Evolution and Architecture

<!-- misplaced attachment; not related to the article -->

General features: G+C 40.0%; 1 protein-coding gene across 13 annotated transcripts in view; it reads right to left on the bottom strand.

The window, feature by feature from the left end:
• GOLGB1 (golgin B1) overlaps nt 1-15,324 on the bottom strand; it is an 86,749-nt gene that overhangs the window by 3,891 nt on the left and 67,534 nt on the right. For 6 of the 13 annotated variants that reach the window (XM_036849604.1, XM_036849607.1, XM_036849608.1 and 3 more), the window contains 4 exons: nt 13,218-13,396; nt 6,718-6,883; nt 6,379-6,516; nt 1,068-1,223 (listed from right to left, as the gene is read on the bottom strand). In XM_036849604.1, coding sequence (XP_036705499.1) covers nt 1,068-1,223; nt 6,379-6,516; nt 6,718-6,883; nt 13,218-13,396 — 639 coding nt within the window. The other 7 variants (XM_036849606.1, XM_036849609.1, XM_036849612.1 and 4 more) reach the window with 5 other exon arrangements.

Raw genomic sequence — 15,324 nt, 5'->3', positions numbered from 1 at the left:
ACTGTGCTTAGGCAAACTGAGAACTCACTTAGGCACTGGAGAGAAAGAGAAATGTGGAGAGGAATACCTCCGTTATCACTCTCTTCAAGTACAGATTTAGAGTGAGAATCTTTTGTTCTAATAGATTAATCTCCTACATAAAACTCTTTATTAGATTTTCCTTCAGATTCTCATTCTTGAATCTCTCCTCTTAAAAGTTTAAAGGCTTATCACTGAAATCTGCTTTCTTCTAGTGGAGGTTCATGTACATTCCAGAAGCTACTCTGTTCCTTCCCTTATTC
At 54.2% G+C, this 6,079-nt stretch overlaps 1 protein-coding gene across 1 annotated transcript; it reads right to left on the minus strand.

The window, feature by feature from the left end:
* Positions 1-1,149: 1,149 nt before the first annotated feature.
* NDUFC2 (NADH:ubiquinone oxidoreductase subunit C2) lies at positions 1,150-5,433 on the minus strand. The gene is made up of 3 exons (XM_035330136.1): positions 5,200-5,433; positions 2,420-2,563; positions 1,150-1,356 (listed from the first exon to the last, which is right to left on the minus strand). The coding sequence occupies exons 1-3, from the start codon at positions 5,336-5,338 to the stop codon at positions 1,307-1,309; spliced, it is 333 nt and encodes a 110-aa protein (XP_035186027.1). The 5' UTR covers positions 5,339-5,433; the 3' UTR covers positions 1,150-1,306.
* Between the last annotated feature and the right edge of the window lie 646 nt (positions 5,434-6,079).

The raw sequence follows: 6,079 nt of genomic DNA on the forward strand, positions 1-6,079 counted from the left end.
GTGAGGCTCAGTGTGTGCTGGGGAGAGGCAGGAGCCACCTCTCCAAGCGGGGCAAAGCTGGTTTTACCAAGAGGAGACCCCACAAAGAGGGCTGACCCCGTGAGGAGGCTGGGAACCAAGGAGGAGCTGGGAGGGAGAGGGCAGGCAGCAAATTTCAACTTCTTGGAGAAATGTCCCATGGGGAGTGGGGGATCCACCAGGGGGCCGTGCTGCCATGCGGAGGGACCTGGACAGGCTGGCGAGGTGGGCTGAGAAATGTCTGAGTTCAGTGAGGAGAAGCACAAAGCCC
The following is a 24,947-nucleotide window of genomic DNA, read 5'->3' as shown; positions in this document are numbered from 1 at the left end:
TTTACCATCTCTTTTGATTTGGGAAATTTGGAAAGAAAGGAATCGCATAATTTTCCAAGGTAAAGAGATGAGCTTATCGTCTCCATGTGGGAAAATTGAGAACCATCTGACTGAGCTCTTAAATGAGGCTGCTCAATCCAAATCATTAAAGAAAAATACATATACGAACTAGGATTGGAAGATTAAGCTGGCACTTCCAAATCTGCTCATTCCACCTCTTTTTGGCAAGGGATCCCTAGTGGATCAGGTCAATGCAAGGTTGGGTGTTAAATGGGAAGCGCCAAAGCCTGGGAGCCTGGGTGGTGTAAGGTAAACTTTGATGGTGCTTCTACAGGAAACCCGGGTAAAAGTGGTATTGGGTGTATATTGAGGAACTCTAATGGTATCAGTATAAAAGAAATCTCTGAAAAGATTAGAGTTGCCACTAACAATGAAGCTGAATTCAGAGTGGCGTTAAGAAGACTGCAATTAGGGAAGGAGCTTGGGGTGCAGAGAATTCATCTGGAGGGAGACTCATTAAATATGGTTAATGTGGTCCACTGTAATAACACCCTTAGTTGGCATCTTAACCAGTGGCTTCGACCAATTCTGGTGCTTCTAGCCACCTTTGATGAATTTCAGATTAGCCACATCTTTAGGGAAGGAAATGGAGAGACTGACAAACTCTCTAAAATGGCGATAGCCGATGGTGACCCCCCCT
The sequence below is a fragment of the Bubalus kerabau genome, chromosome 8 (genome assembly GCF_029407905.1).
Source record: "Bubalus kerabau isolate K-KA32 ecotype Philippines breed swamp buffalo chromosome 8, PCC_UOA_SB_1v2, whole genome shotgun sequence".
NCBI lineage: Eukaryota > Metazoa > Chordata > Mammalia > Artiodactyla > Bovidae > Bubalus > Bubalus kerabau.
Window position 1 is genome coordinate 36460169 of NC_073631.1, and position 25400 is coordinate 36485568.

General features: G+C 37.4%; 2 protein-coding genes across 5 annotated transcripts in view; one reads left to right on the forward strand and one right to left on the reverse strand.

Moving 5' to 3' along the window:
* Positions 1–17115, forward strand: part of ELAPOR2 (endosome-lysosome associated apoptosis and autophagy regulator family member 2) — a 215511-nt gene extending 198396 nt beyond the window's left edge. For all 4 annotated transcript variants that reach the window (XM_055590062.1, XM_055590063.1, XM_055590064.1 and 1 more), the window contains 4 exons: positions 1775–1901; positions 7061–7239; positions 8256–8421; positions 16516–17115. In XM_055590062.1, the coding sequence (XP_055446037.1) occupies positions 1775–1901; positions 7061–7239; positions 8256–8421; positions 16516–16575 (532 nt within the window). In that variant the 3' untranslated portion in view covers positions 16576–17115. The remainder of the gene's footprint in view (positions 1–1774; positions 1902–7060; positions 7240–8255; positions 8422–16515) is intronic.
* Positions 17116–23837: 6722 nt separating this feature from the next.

Dear Vanessa -- David Sucher (here) reprints a terrific Philip Langdon piece (here) about all the lousy new architecture that Harvard and MIT are inflicting on the Boston area. Simply and straightforwardly, Langdon spells out the basic case for a traditionalist approach to building and urbanism: Although it's true that occasionally architecture moves forward in a giant leap, more often it advances incrementally -- carefully incorporating innovations into a base of design and construction wisdom that has been refined through decades if not centuries of experience. Traditional buildings, with their usually pleasing proportions, human scale and comfortable public spaces, are the beneficiaries of a long process of separating the wheat from the chaff. Traditional building and urbanism are the results of the same processes that have resulted in present-day life forms. (This is evo-bio at work in the arts.) When you look at a traditional courtyard, arch, column, porch, or piazza -- or even at those swags, medallions, and pineapples that traditional buidlings wear like jewelry -- you're looking at forms that are the results of longterm processes, and that are as marvelous and idiosyncratic as the life forms that have evolved to populate the world. Towns and cities are like ecosystems, in other words; the buildings in them, and the elements that make up these buildings, are like individual organisms. That's a big part of the fascination of architecture, for my money anyway: eyeballing buildings, neighborhoods, and spaces can be fascinating in the same way that looking through a microscope at tiny wriggling beasties can be. And let's hear it for free and accessible: experienced in this way, a city is like a giant, no-admission-charge, open-air museum of natural history. Modernist/po-mo/decon buildings, neighborhoods, and spaces? For all their occasional design pizazz, they're too often lacking in simple life. James Kunstler makes brainy, riotous fun of these chic-theme-park new Harvard/MIT buildings here, here, and here. Best, Michael... posted by Michael at July 30, 2004 | perma-link | (3) comments